(Imported from Trac #175, reported by @dcoutts on 2007-11-12)
The current package dependency algorithm is pretty simple. It's main failing is that it cannot backtrack if it finds the solution is impossible.
What we would like is a new dependency resolution algorithm that can backtrack. We would also like to be able to configure policy issues separately, perhaps as a parameter. It may also be handy to let users or the system add extra version constraints.
The input is the set of available packages and the output is a list of packages to install, and the assignment of configuration flags to use for each one. As for the policy input, this might take the form of a function that picks between possible dependencies in a slot, this could then allow us to make choices like preferring installed packages over the latest available package version, or vica versa.
See also symptoms of the existing system:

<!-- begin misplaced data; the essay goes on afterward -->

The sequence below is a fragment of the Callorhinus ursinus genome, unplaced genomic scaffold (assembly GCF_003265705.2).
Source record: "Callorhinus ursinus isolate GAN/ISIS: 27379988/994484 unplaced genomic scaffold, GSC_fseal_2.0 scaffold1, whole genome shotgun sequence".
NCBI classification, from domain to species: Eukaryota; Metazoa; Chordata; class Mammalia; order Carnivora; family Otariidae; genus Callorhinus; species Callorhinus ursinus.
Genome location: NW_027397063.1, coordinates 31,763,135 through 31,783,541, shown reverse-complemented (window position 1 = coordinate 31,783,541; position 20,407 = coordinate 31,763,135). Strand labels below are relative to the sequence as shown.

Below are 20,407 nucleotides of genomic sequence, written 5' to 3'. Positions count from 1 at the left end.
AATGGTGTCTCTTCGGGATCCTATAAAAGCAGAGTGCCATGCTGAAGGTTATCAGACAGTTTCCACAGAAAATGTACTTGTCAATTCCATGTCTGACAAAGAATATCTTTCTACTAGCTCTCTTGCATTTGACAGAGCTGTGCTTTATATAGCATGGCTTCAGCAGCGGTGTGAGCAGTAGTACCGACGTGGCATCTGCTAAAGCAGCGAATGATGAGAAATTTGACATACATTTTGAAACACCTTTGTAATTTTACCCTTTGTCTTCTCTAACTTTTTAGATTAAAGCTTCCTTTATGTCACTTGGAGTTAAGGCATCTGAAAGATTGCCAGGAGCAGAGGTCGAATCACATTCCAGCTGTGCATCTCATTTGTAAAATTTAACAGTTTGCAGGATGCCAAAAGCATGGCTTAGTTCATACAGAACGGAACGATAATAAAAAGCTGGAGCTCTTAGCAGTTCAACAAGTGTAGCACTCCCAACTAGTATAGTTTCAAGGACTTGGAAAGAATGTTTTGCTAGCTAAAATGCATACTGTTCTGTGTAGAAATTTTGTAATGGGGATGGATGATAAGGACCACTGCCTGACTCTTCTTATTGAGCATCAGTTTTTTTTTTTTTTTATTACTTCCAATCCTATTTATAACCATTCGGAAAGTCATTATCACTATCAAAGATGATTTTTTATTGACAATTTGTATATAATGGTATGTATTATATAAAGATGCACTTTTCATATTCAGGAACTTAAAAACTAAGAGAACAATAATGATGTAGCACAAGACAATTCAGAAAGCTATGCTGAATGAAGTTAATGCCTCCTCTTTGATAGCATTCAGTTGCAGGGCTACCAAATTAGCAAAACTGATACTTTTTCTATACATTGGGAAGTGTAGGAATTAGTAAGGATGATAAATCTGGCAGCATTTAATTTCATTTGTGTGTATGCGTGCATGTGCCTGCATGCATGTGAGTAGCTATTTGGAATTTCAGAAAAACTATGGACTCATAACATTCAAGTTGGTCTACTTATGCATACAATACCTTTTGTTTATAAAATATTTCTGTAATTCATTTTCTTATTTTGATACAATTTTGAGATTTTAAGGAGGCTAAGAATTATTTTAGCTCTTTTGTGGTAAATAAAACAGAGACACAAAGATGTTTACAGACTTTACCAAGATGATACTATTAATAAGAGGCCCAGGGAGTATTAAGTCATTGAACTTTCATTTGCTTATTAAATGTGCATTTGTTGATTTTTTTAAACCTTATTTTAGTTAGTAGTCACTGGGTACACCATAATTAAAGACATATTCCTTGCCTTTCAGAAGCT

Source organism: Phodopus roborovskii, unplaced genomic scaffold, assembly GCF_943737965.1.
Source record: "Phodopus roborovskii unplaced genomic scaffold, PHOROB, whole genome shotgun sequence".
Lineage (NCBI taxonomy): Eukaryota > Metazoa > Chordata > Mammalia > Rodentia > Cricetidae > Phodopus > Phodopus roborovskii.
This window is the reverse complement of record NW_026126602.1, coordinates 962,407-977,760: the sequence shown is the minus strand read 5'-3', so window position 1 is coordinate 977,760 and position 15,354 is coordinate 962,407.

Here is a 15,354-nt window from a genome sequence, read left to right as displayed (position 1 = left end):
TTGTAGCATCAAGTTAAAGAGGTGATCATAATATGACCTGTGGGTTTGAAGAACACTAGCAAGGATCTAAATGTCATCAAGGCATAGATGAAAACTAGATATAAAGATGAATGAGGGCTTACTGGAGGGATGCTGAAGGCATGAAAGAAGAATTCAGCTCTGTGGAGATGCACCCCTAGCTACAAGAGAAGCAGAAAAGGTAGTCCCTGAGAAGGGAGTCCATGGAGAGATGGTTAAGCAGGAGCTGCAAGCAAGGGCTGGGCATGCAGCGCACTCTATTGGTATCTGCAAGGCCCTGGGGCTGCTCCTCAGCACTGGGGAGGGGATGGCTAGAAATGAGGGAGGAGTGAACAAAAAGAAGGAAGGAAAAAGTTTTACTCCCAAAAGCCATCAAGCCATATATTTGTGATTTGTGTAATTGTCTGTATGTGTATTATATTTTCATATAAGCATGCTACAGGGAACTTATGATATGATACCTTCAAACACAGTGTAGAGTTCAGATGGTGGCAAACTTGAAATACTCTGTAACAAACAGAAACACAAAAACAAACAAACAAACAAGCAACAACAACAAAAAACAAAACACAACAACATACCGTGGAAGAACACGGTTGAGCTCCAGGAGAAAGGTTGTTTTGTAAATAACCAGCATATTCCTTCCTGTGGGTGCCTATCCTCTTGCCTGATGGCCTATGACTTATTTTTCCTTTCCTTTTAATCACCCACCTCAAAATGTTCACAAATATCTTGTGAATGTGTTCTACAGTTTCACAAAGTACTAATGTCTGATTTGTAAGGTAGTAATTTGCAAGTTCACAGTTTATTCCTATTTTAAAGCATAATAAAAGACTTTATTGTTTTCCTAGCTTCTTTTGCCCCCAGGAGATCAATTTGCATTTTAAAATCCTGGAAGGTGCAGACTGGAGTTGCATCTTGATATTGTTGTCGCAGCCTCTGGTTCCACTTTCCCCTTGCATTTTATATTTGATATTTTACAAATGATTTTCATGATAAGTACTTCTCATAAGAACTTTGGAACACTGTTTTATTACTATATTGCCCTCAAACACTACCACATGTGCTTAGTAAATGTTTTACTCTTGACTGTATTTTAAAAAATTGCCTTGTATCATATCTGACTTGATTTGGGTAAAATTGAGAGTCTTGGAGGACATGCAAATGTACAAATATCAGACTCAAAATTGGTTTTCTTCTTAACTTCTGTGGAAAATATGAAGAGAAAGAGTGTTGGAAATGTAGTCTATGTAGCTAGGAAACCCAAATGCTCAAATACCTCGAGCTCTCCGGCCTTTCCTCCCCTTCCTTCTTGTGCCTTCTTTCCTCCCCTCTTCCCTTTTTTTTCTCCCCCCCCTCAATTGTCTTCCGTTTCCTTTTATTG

(Imported comment by @dcoutts on 2007-11-12)
Some exploration/prototype code Andres Löh came up with after talking about this problem a few weeks ago:
This is the kind of thing we should be thinking about.
We've got an improved dependency resolution algorithm now. It's not by any means perfect, there's still plenty of room for improvement and alternative approaches.
The new algorithm still does not backtrack so it is not guaranteed to find a solution. It does use constraints and smarter heuristics so it finds solutions more often than the previous one. Crucially, if it does find a solution then it's a valid one, which is a useful property the previous algorithm did not enjoy.
The new algorithm does have a simple policy control. It can prefer installed or the latest version on a per-package basis.
(Imported comment by @dcoutts on 2008-06-07)
It seems to work well enough in practice. We can open new tickets for more specific problems and improvements.